> 747 (35.1)41 (35.7)
No114 (85.1)100 (86.2)
Yes20 (14.9)16 (13.8)
Renal failure 0.18
No127 (94.8)114 (98.3)
Yes7 (5.2)2 (1.7)
History of admission0.4
No109 (81.3)99 (85.3)
Yes25 (18.7)17 (14.7)
History of antibiotic use0.76
No88 (65.7)74 (63.8)
Yes46 (34.3)42 (36.2)
History of steroid use 0.03
No127 (94.8)101 (87.1)
Yes7 (5.2)15 (12.9)

Escherichia coli resistance rates to ampicillin, co-amoxiclav, ceftazidime, gentamycin, amikacin, ceftriaxone, ciprofloxacin and imipenem were 76.1%, 26.9%, 30.6%, 38.8%, 26.9%, 26.9%, 21.6%, and 0%, respectively. The K. pneumoniae antimicrobial resistance rates were as follows: 77.6% for ampicillin, 28.4% for co-amoxiclav, 28.4% for ceftazidime, 35.3% for gentamycin, 31% for amikacin, 29.3% for ceftriaxone, 23.3% for ciprofloxacin, and 0% for imipenem. Nineteen (14.2%) E. coli and 12 (10.3%) K. pneumoniae isolates were sensitive to all the evaluated antibiotics.

MDR was observed in 67 (50%) E. coli and 54 (46.6%) K. pneumoniae strains (P = 0.59, OR = 0.87, CI: 0.53 - 1.43). The antibiotic susceptibility patterns among MDR strains are shown in Table 2. Using logistic regression test for the analysis of the associated risk factors of MDR organisms indicated that admission history during the prior three months and antibiotic use in a month before were risk factors for MDR E. coli isolates. Admission wards, admission duration more than seven days and antibiotic use in the last month were the associated risk factors for MDR K. pneumoniae isolates. The independent associated risk factors for MDR isolates are depicted in Tables 3 and 4.

Table 2. Antibiotic Susceptibility Among Multidrug-Resistant Isolates a,b
AntibioticsE. coli (N = 67)K. pneumoniae (N = 54)P Value
Amikacin37 (55.2)30 (44.8)28 (51.9)26 (48.1)0.7
Ampicillin2 (3.0)65 (97.0)2 (3.7)52 (96.3)0.83
Ceftazidime30 (44.8)37 (55.2)27 (50)27 (50)0.59
Ceftriaxone41 (61.2)26 (38.8)26 (48.1)28 (51.9)0.15
Ciprofloxacin41 (61.2)26 (38.8)29 (53.7)25 (46.3)0.46
Co-Amoxiclav36 (53.7)31 (46.3)29 (53.7)25 (46.3)0.9
Gentamycin21 (31.3)46 (68.7)22 (40.7)32 (59.3)0.3
Imipenem67 (100)0 (0)54 (100)0 (0)-
Table 3. Univariate and Multivariate Analysis of Potential Risk Factors for Multidrug-Resistant Escherichia colia
VariablesMDR E. coli (n = 134)P ValueLogistic Regression
Negative, No. (%)Positive, No. (%)OR (95% CI)P value
Male35 (52.2)36 (53.7)
Female32 (47.8)31 (46.3)
Age, y0.016
≤ 1020 (29.9)8 (11.9)-
11 - 2019 (28.4)14 (20.9)0.68
21 - 6019 (28.4)25 (37.3)0.44
> 60609 (13.4)20 (29.9)0.94
Admission wards0.019
ICU5 (7.5)15 (22.4)-
Pediatric24 (35.8)10 (14.9)0.56
Internal medicine6 (9)13 (19.4)0.42
Surgery14 (20.9)9 (13.4)0.21
Infectious10 (14.9)11 (16.4)0.5
Gynecology8 (11.9)9 (13.4)0.68
Admission duration, d0.007
≤ 751 (76.1)36 (53.7)-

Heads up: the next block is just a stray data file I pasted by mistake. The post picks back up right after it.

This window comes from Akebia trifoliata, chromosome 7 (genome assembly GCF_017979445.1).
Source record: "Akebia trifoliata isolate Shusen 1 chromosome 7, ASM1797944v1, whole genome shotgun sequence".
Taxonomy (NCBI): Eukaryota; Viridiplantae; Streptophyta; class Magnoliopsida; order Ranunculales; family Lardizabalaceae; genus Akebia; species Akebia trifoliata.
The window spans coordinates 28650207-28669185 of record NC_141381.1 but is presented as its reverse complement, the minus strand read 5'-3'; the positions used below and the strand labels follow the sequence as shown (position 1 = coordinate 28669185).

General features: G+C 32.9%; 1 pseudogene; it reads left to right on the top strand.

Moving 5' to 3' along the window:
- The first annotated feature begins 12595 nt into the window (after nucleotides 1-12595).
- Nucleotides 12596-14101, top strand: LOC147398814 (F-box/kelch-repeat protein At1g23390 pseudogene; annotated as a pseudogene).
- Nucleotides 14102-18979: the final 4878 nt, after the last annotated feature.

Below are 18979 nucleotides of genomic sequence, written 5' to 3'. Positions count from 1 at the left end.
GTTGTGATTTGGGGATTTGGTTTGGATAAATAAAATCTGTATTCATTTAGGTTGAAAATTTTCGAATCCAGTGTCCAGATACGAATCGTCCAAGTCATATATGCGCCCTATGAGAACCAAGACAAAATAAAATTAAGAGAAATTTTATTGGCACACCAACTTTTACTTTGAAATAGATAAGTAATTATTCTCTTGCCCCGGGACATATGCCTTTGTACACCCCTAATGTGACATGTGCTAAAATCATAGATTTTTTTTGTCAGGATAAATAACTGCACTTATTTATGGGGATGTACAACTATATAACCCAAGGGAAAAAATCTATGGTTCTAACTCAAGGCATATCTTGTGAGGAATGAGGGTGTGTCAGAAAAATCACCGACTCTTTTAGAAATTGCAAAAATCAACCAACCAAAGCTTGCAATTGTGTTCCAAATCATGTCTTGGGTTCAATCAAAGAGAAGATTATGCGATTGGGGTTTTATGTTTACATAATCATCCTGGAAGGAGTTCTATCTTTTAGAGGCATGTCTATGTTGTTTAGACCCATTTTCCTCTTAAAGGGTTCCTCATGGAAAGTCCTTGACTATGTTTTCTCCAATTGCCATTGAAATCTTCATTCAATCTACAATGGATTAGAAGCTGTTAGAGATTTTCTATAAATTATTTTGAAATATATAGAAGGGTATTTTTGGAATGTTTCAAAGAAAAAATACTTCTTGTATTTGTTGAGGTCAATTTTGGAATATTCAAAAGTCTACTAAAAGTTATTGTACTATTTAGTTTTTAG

> 716 (23.9)31 (46.3)0.07
No60 (89.6)54 (80.6)-
Yes7 (10.4)13 (19.4)0.76
Renal failure0.09
No66 (98.5)61 (91)-
Yes1 (1.5)6 (9)0.7
Admission history< 0.001
No65 (97)44 (65.7)-
Yes2 (3)23 (34.3)6.2 (1.06-36.4)0.043
Antibiotic use history< 0.001
No57 (85.1)31 (46.3)-
Yes10 (14.9)36 (53.7)3.3 (1.1-9.5)0.03
Corticosteroid use history0.7
No64 (95.5)63 (94)
Yes3 (4.5)4 (6)
Table 4. Univariate and Multivariate Analysis of Potential Risk Factors for Multidrug-Resistant Klebsiella pneumoniaea
VariableMDR K. pneumoniae (N = 116)P ValueLogistic Regression
Negative, No. (%)Positive, No. (%)OR (95% CI)P value
Male34 (54.8)32 (59.3)
Female28 (45.2)22 (40.7)
Age, y0.21
≤ 1016 (25.8)7 (13)
11-2013 (21)8 (14.8)
21-6020 (32.3)23 (42.6)
> 6013 (21)16 (29.6)
Admission wards0.001
ICU3 (4.8)16 (29.6)-
Pediatric16 (25.8)5 (9.3)0.11 (0.02 - 0.67)0.016
Internal medicine6 (9.7)10 (18.5)0.44
Surgery12 (19.4)5 (9.3)0.12 (0.02 - 0.7)0.019
Infectious9 (14.5)12 (22.2)0.35
Gynecology16 (25.8)6 (11.1)0.11 (0.02 - 0.6)0.012
Admission duration, d< 0.001
≤ 750 (80.6)25 (46.3)-
> 712 (19.4)29 (53.7)4.2 (1.5 - 11.6)0.006
No57 (91.9)43 (79.6)-
Yes5 (8.1)11 (20.4)0.9
Renal failure0.99
No62 (100)52 (96.3)
Yes0 (0)2 (3.7)
Admission history0.11
No56 (90.3)43 (79.6)-
Yes6 (9.7)11 (20.4)0.9
Antibiotic use history< 0.001
No49 (79)25 (46.3)-
Yes13 (21)29 (53.7)3.2 (1.09 - 9.8)0.04
Corticosteroid use history0.01
No59 (95.2)42 (77.8)-
Yes3 (4.8)12 (22.2)0.74

5. Discussion

The emergence of MDR E. coli and K. pneumoniae is a noticeable problem in different parts of the world and many investigations with various findings has been conducted in recent years (16). In this study, the prevalence of multidrug resistance was 50% among the E. coli isolates and 46.6% among the K. pneumoniae isolates. During a survey in Iran by Shams et al. (17) on 134 culture-positive clinical samples for E. coli and K. pneumoniae, the prevalence of MDR isolates was reported 83% and 74%, respectively, which is more than our results. Rezaee et al. (16) reported 84.2% MDR E. coli from different specimens in Iran. The MDR rates in the two previous studies were substantially higher than ours and the probable explanation may be improper antibiotic prescription and genetic variations in different parts of Iran.